Harold Wilson claimed to have been a promising long-distance runner at Oxford and could later recite the names of the Huddersfield Town teams of his boyhood. Indeed, it is said that Mr Brian Walden forfeited any chance he might ever have had of joining Wilson's government when he not only detected him in error in his recollection of the Huddersfield lineup of (I think) 1927 but, worse, had the temerity to point it out. James Callaghan briefly played rugby for Streatham, which, if things had turned out differently, might have become a first-class club.
Lord Home actually played cricket for Middlesex on a few occasions. In three innings he had a batting average of 7.67; as a bowler he did better, taking four wickets for a creditable average of 20.25. John Major would have liked to play cricket to a similar standard and might have - it is impossible to tell - if he had not lost a kneecap in Africa.
Edward Heath made a, to me, miraculous progress in an extraordinarily short time from someone who messed about in boats to international yachtsman. Conservative public relations men (the phrase "spin doctors" had not then been invented though the practitioners were much the same) displayed their leader before our admiring eyes as an intrepid sailor as well as an accomplished musician. The latter aspect of his activities was, indeed, underplayed in comparison to the yachting, as being unhelpful to the cultivation of that vigorous and virile image which was then being sought. Sir Edward also liked to attend international rugby matches.
Anthony Eden, Harold Macmillan and Margaret Thatcher were uninterested in sport. The last was not only uninterested in but positively opposed to the activity as a colossal waste of time for all concerned (a view shared by most women except, curiously enough, during Wimbledon fortnight).
Mr Tony Blair is both interested in and clearly adept at football. I say that because not long before he became prime minister he was shown on television heading a ball with remarkable facility to and fro between himself and Mr Kevin Keegan, who was then, and for all I know still is, a Labour supporter. However, Mr Blair paid scant regard to the achievements of the British Isles rugby team in South Africa last summer, and had to be nudged both into sending them messages of support before their Test matches and also into holding a reception for them after they had returned unexpectedly victorious to these shores. Not only is Mr Blair uninterested in rugby: there are clearly no votes in it.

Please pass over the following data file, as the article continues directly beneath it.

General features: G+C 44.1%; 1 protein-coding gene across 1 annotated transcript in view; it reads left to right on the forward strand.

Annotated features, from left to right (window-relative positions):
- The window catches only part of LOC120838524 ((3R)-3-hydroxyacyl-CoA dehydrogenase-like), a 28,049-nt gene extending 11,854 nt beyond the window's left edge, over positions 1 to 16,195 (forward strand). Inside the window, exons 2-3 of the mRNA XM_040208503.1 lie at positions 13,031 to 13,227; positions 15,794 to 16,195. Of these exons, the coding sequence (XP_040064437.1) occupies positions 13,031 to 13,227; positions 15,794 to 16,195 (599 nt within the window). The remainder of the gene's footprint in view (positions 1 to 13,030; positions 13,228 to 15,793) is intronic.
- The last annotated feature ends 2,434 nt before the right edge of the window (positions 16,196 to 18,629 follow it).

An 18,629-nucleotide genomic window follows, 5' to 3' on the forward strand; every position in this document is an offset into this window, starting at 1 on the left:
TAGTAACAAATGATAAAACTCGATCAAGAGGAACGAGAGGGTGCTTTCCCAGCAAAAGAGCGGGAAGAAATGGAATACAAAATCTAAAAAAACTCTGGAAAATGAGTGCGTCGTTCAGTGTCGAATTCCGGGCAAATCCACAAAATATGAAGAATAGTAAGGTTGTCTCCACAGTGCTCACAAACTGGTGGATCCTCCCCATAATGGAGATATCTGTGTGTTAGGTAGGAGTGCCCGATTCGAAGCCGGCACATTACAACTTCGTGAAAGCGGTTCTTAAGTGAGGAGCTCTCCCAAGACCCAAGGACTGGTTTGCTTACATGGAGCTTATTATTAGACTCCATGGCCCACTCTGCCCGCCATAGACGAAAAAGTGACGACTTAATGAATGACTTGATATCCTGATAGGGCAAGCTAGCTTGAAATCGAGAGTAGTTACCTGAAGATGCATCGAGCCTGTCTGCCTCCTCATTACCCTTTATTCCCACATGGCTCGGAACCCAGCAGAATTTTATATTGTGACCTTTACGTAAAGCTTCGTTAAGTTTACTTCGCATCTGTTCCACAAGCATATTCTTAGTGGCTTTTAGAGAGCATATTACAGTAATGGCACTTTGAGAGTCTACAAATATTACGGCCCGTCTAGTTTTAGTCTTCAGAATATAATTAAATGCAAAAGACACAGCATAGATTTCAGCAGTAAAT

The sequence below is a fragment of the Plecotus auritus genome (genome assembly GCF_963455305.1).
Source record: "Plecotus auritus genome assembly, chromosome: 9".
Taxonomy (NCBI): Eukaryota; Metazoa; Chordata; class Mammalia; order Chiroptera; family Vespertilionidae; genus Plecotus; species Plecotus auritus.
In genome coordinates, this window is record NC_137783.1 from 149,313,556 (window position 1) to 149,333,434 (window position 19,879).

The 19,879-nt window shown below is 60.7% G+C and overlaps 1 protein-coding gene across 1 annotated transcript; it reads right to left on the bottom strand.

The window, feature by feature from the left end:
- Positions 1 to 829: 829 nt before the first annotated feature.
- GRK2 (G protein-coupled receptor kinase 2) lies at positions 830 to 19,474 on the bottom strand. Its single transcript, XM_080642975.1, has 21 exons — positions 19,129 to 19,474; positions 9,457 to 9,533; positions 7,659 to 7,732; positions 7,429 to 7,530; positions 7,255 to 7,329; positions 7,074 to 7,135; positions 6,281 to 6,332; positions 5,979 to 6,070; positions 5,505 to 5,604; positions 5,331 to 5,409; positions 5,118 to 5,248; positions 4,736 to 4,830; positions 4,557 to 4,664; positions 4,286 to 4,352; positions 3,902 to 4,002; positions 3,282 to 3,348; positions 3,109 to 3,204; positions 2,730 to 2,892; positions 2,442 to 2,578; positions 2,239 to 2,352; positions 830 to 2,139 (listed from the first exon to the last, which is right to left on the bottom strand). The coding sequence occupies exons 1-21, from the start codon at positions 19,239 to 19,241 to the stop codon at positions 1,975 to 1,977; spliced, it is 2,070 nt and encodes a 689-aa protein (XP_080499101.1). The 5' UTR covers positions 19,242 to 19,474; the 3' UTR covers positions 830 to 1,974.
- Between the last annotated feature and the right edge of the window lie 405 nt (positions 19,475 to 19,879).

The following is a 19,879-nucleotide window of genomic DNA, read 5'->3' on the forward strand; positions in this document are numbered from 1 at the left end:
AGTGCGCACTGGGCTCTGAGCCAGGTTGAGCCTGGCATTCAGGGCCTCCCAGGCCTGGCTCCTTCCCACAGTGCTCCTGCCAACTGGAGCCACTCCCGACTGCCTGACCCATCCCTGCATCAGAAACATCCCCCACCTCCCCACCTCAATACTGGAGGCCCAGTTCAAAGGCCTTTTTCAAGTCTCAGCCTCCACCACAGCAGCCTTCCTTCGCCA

Football is different. Or, if it is not, politicians now think it is. If England or Scotland do well in the World Cup or, what is more unlikely, win the bauble outright, Mr Blair will not need any instruction in where his hospitable duty lies. No 10 will be awash with champagne and accents ruder even than those of the Gallagher brothers. In a way, however, Mr Blair does not have to play the generous host. That is because he has won an election, has three or four years to go before the next one and, meanwhile, has a majority of nearly 180.
Wilson's position was not the same. He, more than any other politician, is associated with the World Cup, largely because he was prime minister in 1966, when England last won it. This truth has begotten a myth: that Wilson won the election in that year with a majority of just under 100 partly because England had won the cup.